Ken Croswell

Ken Croswell has a Ph.D. in astronomy from Harvard University and is the author of eight books, including The Alchemy of the Heavens: Searching for Meaning in the Milky Way and The Lives of Stars.

All Stories by Ken Croswell

  1. planet orbiting star WASP-79
    Space

    Most planets on tilted orbits pass over the poles of their suns

    Nearly all of the worlds on misaligned trajectories in other solar systems orbit at nearly 90 degrees to their stars’ equators.

  2. planet Saturn
    Astronomy

    Saturn has a fuzzy core, spread over more than half the planet’s diameter

    Analysis of a wave in one of Saturn’s rings has revealed that the planet’s core is diffuse and bloated with lots of hydrogen and helium.

  3. dwarf galaxy HSC J1631+4426
    Astronomy

    A record-breaking, oxygen-starved galaxy may be full of gigantic stars’ shrapnel

    The newly discovered galaxy may have once been home to stars more than 300 times as massive as the sun — a peek at conditions in the early universe.

  4. Diagram of low-frequency radio waves in galaxy cluster Abell 2877
    Astronomy

    The ‘USS Jellyfish’ emits strange radio waves from a distant galaxy cluster

    The unusual pattern of radio waves dubbed the USS Jellyfish tells a story of intergalactic gas meeting black hole by-products.

  5. pink streaks from the Antlia supernova remnant with galaxies in the background
    Astronomy

    A gargantuan supernova remnant looks 40 times as big as the full moon

    New observations confirm that a cloud in the constellation Antlia really is a supernova remnant and the largest ever seen from Earth.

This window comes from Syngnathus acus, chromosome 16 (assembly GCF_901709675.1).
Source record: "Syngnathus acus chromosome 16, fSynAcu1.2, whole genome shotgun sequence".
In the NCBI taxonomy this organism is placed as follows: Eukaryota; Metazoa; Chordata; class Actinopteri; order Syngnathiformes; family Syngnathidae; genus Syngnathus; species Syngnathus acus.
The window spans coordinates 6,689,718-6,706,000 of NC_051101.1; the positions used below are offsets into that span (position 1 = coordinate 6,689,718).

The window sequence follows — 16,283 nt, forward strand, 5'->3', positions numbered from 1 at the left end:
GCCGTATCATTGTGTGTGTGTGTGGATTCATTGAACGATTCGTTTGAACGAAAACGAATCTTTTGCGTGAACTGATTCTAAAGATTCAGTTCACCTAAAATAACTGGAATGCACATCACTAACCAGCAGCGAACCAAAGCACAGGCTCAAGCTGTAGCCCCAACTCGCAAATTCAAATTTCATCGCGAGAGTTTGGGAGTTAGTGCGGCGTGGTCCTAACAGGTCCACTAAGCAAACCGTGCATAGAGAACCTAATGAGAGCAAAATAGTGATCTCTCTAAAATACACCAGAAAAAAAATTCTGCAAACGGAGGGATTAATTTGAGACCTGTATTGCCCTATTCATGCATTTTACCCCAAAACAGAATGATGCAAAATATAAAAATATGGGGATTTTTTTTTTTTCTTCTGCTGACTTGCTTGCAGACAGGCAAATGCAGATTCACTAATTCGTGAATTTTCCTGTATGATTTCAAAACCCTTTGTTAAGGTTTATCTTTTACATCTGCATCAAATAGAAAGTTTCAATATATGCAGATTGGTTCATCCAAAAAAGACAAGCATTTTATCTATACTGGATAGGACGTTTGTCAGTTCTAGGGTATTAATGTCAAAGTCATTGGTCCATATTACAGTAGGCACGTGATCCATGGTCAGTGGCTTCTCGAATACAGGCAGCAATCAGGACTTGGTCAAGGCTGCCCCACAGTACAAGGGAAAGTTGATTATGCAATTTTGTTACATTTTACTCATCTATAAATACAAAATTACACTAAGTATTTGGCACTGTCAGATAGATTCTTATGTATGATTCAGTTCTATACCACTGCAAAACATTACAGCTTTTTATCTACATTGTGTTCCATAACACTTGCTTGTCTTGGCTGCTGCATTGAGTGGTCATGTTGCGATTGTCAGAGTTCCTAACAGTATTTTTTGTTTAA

6. Nova Persei 1901
    Astronomy

    The number of Milky Way nova explosions per year has been pinned down

    Knowing how frequently these stellar eruptions occur will help determine their contribution to the galaxy’s chemical makeup.

  7. Milky Way galactic center
    Astronomy

    The Milky Way’s central black hole may have turned nearby red giant stars blue

    A powerful blast from the supermassive black hole at the Milky Way’s center may explain the lack of large, red stars there.

  8. Geminid meteor shower
    Space

    December’s stunning Geminid meteor shower is born from a humble asteroid

    Most meteor showers arise from comets, but the robust Geminid shower comes from an asteroid, Phaethon, which scientists are still trying to figure out.

  9. M83 galaxy
    Space

    Runaway stars may create the mysterious ultraviolet glow around some galaxies

    Hot blue stars kicked out of their birthplace can travel thousands of light-years to their galaxies’ hinterlands, new computer simulations show.

  10. Leo I galaxy
    Space

    The Milky Way makes little galaxies bloom, then snuffs them out

    When dwarf galaxies cross the Milky Way’s frontier, our galaxy compresses their gas, sparking star birth, but then robs them of their star-making gas.

  11. Milky Way star cluster
    Astronomy

    The Milky Way’s most massive star cluster may have eaten a smaller cluster

    Observations of newfound stars suggest how the gathering of stars at the galaxy’s core grew so big.

  12. Hyades star cluster
    Astronomy

    The star cluster closest to Earth is in its death throes

    Gaia spacecraft observations of stars’ motion within and fleeing the cluster suggest the 680-million-year-old Hyades has only 30 million years left.